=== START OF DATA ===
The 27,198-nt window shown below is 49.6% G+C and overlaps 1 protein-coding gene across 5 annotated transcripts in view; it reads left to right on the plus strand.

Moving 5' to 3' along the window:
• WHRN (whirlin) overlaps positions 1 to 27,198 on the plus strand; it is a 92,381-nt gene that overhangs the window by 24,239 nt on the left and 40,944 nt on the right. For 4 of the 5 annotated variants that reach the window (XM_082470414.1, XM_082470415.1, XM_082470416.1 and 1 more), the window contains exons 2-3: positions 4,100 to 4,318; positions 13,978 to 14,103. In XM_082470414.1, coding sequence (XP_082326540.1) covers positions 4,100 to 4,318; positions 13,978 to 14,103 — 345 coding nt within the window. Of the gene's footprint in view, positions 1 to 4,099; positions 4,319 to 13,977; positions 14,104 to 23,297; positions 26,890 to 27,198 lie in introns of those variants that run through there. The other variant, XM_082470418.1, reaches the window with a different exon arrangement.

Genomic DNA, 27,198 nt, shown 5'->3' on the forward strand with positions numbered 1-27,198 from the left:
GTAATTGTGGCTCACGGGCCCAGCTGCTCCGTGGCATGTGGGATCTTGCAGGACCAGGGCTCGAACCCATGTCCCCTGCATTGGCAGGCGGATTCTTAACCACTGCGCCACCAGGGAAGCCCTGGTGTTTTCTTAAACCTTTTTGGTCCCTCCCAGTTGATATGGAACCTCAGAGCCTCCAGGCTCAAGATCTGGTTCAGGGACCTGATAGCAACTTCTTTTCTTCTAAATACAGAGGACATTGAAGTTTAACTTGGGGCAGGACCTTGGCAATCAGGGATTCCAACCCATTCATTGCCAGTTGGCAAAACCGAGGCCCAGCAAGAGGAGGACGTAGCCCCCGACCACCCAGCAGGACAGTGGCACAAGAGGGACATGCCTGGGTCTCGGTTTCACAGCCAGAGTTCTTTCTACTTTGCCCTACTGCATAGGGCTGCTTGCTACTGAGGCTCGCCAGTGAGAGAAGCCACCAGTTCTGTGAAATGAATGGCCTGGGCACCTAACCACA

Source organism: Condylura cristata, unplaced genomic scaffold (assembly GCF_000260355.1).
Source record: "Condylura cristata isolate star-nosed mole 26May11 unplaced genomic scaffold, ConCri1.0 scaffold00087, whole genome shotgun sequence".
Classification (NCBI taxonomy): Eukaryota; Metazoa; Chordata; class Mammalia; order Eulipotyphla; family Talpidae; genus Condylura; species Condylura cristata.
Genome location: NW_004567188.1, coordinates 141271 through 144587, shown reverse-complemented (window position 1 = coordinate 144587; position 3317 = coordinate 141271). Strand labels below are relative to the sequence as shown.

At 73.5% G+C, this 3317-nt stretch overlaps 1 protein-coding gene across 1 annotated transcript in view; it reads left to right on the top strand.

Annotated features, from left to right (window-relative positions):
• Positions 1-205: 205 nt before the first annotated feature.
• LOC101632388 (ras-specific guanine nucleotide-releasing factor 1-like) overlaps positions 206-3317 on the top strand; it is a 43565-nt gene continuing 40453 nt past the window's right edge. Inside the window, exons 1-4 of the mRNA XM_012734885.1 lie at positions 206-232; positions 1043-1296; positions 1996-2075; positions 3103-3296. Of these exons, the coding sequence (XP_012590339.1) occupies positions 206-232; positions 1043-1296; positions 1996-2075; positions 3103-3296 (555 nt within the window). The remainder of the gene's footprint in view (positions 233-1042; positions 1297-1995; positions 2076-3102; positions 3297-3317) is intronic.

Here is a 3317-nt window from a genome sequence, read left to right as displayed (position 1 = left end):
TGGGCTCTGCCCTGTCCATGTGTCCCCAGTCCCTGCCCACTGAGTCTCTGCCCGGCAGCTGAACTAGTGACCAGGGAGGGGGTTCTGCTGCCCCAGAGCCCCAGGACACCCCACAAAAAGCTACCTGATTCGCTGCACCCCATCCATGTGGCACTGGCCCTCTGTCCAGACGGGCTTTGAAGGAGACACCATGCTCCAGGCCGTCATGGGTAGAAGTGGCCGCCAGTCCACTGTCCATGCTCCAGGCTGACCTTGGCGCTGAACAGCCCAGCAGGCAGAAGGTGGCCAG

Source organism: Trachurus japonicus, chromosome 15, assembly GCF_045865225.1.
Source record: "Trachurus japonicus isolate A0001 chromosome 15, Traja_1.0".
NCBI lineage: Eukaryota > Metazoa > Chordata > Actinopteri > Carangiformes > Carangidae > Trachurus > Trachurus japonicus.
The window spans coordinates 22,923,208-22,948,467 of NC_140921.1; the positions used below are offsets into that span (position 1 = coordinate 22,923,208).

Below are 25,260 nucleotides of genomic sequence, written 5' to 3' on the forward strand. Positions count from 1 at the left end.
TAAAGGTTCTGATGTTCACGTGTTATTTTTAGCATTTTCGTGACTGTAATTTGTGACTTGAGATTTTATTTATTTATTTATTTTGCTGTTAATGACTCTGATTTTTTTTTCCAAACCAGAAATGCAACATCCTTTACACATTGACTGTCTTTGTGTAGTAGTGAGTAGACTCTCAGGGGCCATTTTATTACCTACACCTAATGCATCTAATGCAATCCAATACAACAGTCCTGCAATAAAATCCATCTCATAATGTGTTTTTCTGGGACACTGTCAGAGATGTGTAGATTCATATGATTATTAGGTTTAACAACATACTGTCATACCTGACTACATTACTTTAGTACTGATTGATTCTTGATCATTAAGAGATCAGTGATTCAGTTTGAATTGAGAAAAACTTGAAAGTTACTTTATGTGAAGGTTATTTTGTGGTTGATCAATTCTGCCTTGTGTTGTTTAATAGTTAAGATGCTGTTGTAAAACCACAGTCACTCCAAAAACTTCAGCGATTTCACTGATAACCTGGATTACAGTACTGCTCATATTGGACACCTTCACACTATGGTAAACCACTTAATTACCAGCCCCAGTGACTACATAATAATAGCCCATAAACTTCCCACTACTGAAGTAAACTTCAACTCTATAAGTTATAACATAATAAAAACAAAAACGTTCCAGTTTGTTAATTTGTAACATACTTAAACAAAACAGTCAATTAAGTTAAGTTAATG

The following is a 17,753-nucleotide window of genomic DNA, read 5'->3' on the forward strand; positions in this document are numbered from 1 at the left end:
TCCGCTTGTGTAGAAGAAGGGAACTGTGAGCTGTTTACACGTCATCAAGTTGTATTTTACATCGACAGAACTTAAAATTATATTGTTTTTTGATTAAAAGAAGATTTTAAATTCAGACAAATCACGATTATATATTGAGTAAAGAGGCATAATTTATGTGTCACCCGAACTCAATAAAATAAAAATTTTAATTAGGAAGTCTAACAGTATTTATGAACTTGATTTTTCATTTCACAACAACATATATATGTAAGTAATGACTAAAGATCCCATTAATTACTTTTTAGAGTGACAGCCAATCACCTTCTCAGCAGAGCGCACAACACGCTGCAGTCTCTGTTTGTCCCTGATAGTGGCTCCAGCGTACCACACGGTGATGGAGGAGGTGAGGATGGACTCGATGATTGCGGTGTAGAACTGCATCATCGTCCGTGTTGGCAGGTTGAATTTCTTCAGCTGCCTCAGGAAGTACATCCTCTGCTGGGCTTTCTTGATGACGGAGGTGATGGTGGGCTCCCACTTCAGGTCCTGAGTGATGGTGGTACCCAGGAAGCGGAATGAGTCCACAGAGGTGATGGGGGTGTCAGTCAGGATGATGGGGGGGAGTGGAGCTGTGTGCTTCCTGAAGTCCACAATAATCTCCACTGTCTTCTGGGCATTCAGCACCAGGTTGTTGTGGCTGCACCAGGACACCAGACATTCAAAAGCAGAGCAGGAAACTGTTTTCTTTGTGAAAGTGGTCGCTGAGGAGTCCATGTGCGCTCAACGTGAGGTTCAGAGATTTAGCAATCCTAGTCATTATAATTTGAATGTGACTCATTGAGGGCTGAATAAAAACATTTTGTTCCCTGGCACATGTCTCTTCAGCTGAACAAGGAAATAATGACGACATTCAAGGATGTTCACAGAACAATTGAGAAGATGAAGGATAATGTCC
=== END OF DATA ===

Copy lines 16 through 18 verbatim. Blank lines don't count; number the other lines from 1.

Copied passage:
Source organism: Trachurus japonicus, chromosome 15, assembly GCF_045865225.1.
Source record: "Trachurus japonicus isolate A0001 chromosome 15, Traja_1.0".
NCBI lineage: Eukaryota > Metazoa > Chordata > Actinopteri > Carangiformes > Carangidae > Trachurus > Trachurus japonicus.